Finally. I have finally made it through an entire episode of Parenthood without thinking “Adam’s kind of a douche” or “Adam needs to lighten up.” I felt bad for Adam this week.
This week, Gordon tasked Adam with the difficult job of firing seven people. People he’s worked with for fifteen years. He knows their families, their struggles. He knows what their kids and wearing for Halloween and participates in football pools with them. And Gordon told him to sit them down and tell them they no longer have a job.
What was so great about this episode was how artfully done this plot was. It made me feel bad for Adam, even though I felt worse for the people losing their jobs (especially because I was once in that position myself.) I didn’t think I would feel bad for Adam, but watching him struggle with it through the entire episode changed that. When he practiced with Kristina tears came to his eyes, and Haddie had to remind him that it wouldn’t be fair to get emotional when he was the one delivering the bad news. She couldn’t have been more right – you cannot ask someone to feel bad for you when you are the one seemingly ruining their lives.
It also shed light on why Adam doesn’t think it’s a good idea for Sarah to date Gordon. Because he doesn’t know that Gordon walked into a swimming pool to rescue a drunk teenager he’d never met. He only knows that for fifteen years, Gordon has done stuff like this. Stuff like shirking the responsibility of delivering terrible news.
Yet, I didn’t come out of this episode thinking that Gordon is a bad guy, either. I still like him for Sarah. I still think he’s a good guy, albeit with a few flaws. In the end he showed up to help Adam deliver the bad news, but Adam sent him home – Gordon was too emotional. I think what really saved Gordon though, was when he ran into Sarah afterward and reminded her what a good guy her brother is. It was cowardly for Gordon to pass off such a difficult task to Adam when he is the boss, but the fact that he could admit it and respects Adam so much makes him a lot more likable.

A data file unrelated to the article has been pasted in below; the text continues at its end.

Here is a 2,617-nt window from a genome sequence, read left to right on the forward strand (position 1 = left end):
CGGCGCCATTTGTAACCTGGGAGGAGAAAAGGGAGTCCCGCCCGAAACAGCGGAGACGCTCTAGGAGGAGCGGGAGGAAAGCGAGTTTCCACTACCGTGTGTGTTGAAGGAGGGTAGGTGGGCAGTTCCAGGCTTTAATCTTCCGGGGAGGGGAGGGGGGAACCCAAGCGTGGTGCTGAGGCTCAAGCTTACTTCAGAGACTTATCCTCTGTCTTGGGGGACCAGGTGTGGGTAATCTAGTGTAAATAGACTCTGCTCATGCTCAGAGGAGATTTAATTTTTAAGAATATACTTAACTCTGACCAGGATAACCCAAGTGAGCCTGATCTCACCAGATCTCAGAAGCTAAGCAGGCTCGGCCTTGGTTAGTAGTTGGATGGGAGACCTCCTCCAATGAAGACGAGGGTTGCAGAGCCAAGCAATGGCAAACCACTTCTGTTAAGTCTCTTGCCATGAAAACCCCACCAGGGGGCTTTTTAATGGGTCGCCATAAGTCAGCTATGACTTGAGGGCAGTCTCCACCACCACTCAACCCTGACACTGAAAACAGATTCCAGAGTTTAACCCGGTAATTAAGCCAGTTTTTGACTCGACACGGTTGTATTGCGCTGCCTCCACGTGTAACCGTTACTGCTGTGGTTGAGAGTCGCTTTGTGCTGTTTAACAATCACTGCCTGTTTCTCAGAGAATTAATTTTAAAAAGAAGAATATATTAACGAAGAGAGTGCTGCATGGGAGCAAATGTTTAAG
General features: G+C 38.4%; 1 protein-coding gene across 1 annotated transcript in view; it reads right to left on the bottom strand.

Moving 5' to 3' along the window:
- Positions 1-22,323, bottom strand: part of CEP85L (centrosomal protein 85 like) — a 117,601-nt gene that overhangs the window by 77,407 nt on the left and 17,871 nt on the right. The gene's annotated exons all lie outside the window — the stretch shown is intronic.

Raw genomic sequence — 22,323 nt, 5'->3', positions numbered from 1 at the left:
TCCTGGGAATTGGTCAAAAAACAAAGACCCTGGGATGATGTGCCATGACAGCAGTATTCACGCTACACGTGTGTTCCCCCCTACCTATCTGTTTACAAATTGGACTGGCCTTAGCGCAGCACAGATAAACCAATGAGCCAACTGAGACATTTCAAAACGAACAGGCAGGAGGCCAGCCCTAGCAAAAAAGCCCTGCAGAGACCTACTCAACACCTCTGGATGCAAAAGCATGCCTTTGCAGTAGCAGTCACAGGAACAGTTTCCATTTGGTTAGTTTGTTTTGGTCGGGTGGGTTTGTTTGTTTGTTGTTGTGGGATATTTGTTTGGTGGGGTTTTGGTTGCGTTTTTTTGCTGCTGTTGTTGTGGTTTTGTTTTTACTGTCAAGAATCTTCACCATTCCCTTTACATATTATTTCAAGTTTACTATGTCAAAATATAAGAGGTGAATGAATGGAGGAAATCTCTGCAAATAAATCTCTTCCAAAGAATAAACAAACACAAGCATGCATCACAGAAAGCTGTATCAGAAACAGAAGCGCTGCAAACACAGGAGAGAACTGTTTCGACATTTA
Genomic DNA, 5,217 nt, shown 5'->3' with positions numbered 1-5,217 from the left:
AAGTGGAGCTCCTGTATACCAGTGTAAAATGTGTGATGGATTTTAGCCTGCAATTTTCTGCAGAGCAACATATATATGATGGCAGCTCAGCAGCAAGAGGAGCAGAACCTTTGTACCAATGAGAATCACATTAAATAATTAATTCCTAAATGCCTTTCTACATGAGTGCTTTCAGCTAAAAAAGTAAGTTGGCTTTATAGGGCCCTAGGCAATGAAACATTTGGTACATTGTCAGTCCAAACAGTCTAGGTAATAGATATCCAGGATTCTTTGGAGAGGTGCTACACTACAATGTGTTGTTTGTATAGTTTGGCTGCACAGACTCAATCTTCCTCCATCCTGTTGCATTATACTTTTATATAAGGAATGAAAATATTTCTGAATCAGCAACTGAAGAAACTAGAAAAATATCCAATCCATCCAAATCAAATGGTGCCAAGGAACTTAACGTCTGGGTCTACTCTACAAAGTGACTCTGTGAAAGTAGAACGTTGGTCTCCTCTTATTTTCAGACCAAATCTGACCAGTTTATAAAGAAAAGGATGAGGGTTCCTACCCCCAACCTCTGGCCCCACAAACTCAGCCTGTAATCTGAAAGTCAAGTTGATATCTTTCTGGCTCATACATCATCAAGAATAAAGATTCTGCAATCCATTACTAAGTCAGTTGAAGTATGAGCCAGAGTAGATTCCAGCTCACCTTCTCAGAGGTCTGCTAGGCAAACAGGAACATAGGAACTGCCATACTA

Love and Charity
I haven’t always been the biggest Haddie Braverman fan either (man, that family is high-strung), but I really enjoyed the subplot her character had this week. First of all, it included Vince from Friday Night Lights. He also used to be on The Wire, which makes him even more awesome. Any time an FNL alum shows up, things are good with me. (FYI, the connection seems to be the super-talented writer/producer Jason Katims. His credits include Roswell, My So-Called Life, Boston Public (loved that show!), Friday Night Lights and Parenthood. I think this means Roswell is going to have to become a DVD Flashback Friday project.)